Tutorials: June 2011 Archives
This presentation from netflix CEO Reed Hastings made me rethink PPT a little bit. It was designed to be "read" not presented....and I did...through all 128 slides of it...Why?
-I was interested
-the slideshare interface was easy to click through
-engaging, clear points
-clear organization with where I had been and where I was going
Do others have PPTs they like? Any Library examples?
Here are some notes from the following session (I will post slides and recording when they are posted):
Kate's random notes...
- With new models of reference and new people on our desks...need for systematic reference competencies through RRC
- Developed 11 core competencies
- stripped out subject specific tools and focus on overarching skills all staff needed
- Reference interview was challenging to teach via traditional ways (e.g. screen cast, webpage, quiz, etc.)
- Reference interview usually taught by shadowing and by example--not scalable--fewer reference question so hard to see breadth and also many modes (chat, email, phone, etc.)
- What would the people do and how can we assess performance?
- Useful model is branching narrative--choose your own adventure (aka familiar with librarians)-interactive story with different endings
- Identified 4 patron groups and 4 modalities (ways we interact with groups)
- Identify working examples to use and model work on--helpful when you are working with something new --connect with haji kamal
- How can games help us learn? Situated context very powerful, allows you to create a performance based task (not information based task) and includes the role of feedback (e.g. character falls in pit and dies--you need to change strategies)
- Design Model they laid out (modeling, story building, prototyping, production, implementation, evaluation)
- Modeling: identify competencies, gather experts, collect anecdotes (common examples), expert/partly/novice reactions (task analysis of reference interview)
- Partly helps us think about what happens in practice and improve practice
- Story building: each story needed a intro, goal, and characters
- Scripting: situation (text and prompt), assistant't text, choices, feedback
- Assistants give advice (two different perspectives on choices)--adds important element to give information to help them make the decisions (takes away the guess element of traditional multiple choice)
- Have them learn through the process of assessing -2 or 3 choices per situations (and possible outcomes e.g. good, acceptable, poor, fail)--hence can be repayable for future learning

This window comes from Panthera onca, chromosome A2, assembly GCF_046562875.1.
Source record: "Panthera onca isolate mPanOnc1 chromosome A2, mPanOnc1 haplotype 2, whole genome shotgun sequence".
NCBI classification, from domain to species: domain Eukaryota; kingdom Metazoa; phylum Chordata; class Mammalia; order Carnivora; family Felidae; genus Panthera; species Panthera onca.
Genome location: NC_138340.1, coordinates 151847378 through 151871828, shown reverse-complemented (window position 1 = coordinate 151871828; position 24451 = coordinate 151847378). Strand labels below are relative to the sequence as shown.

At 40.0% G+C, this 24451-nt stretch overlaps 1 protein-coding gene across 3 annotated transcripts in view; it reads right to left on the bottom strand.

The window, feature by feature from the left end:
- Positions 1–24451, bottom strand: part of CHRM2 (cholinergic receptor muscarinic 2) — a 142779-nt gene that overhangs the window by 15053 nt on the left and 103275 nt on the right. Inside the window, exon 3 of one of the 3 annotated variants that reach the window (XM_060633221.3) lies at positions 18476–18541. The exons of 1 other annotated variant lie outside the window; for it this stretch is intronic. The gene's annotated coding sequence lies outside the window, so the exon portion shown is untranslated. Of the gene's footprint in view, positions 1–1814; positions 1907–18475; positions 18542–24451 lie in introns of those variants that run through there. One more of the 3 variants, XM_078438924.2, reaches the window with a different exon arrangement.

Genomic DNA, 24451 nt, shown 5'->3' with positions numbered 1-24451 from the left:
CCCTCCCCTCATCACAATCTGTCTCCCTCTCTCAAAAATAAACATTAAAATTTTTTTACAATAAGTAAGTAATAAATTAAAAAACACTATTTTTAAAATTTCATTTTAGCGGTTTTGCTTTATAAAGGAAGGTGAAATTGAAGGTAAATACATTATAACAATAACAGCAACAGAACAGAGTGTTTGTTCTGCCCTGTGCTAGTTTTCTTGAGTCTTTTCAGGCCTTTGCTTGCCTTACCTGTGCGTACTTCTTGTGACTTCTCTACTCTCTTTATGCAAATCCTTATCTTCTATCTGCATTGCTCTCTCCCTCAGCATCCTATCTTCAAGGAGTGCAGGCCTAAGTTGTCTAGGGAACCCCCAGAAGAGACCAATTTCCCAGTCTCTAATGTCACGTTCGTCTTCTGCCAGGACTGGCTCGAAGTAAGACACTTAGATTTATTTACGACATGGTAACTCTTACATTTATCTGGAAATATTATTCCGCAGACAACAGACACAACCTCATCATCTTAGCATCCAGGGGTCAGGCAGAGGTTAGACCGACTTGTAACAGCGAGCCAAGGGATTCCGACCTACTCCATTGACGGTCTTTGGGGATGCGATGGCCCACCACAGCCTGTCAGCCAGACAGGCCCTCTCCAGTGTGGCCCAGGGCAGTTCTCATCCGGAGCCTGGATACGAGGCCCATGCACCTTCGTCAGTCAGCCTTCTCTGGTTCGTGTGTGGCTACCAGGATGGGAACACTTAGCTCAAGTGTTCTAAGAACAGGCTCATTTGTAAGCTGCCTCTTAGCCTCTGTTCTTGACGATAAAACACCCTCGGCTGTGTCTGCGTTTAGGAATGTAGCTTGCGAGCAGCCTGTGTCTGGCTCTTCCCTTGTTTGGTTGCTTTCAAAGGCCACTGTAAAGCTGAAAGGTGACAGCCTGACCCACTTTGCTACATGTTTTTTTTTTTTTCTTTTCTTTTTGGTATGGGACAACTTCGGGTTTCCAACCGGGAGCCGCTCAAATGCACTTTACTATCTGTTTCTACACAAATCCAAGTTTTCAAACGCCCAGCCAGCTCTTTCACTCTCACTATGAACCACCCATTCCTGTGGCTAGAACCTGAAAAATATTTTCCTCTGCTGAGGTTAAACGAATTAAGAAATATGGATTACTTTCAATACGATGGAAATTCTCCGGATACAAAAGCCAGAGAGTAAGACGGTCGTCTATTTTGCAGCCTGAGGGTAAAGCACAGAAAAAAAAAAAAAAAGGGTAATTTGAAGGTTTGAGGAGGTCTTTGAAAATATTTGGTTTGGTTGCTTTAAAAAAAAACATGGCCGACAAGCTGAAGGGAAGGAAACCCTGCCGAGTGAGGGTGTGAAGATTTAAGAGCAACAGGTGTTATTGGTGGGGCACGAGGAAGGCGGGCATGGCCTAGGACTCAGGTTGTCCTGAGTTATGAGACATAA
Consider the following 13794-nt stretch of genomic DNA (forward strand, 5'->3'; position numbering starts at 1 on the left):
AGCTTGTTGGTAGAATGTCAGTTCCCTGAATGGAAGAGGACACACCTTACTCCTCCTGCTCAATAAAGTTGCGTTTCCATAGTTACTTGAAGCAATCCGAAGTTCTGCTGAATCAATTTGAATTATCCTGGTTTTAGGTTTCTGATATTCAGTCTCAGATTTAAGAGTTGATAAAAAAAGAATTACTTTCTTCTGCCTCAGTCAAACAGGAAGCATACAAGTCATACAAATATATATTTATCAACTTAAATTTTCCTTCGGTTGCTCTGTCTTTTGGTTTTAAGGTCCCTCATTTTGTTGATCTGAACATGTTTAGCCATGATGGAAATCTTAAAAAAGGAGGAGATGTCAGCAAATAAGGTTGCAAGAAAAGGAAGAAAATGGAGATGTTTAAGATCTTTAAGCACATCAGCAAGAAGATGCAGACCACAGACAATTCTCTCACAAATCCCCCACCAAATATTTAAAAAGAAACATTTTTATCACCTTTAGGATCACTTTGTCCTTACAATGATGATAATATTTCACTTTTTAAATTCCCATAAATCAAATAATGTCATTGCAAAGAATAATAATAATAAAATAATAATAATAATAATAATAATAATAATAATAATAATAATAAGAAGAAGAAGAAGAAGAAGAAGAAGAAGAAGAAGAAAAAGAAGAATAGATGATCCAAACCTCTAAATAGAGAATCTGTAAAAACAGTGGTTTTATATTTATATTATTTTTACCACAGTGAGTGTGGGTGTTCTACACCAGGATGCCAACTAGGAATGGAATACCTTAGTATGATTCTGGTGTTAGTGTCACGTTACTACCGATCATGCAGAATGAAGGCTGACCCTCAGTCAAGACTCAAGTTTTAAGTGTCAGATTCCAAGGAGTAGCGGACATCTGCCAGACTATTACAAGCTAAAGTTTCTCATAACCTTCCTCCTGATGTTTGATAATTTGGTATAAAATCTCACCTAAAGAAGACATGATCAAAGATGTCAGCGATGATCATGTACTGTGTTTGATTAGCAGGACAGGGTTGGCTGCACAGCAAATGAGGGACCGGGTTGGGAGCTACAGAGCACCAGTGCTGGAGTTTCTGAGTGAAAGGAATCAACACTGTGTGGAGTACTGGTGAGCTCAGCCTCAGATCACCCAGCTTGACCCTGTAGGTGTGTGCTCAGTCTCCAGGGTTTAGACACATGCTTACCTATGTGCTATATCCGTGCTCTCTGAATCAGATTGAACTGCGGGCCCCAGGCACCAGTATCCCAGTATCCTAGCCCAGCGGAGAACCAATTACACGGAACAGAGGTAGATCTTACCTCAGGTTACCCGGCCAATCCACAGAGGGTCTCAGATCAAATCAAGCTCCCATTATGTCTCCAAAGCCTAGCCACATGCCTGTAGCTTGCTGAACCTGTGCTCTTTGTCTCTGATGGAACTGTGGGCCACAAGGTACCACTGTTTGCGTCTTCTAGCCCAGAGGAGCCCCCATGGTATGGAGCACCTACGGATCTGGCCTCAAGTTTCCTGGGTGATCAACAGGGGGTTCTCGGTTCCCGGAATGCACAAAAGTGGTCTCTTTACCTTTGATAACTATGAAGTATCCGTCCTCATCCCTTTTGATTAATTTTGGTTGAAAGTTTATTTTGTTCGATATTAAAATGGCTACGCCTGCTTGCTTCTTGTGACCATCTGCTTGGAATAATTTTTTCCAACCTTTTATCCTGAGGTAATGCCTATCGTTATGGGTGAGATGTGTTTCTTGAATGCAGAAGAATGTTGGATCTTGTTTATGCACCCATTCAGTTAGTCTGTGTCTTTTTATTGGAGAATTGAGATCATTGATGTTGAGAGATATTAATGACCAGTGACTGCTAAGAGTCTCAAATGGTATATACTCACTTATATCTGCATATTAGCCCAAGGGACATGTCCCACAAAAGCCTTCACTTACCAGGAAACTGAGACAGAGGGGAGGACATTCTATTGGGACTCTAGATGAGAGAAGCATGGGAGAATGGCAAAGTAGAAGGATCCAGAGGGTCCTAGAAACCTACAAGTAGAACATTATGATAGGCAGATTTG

- Mapping scripts and branches with Google Docs
- Prototyping--using powerpoint, using linking features---tools aren't that important--
- Production--translate PPT to captivate (using SCORM--backend reporting system--to have it talk to Moodle and record decisions made by users to have a conversation about practice as part of training program)
- Did the modeling without an example situation--so it was focused on best practice not on a specific situation
- How going to assess? Embed, debrief, survey, --player is making decisions, starting off conversation with supervisor, survey to see overtime if desk services improves
- Vital to think on how can we meet learning objectives--can spend too much time focusing on tool and miss the point of the whole thing
- Also added benefit was professional development --hard to build and model practice and spent many weeks shaping competencies which help build practice for all
- DEMO--combination of images, cartoon style, audio, not trying to be a "you gotcha" and instead make it more subtle
- Working to codify this work to share with other groups/institution
- Building capacity important
- In certain situations Lee (the character) does walk out with a smile on but fails--which is why we are different than basic customer service (and why other training don't necessarily work for us on this competencies)
- Partly right is challenging to write but also useful for the learning conversation
Tutorial Description: Based on the multimedia game, Scene It, Library Scene: Fairfield Edition provides an interactive game that combines animation and live action to orient students to the DiMenna-Nyselius Library. The game has four sections that highlight key library floors and services. Following each session students are presented with four challenges. The challenges are presented in a variety of formats including multiple choice questions, word puzzles, and picture matching.
Q: What was the motivation behind the development of Library Scene?
A: We created the interactive game, Library Scene: Fairfield Edition, to instruct first semester freshmen about library services and to orient them to our building. We needed to create something that would meet both our needs to engage students and to achieve our instructional goals. We chose to base the concept on the popular DVD game, Scene It, since it incorporates multimedia elements as well as traditional game play techniques.
Read more of the interview: http://www.ala.org/ala/mgrps/divs/acrl/about/sections/is/projpubs/primo/site/2011march.cfm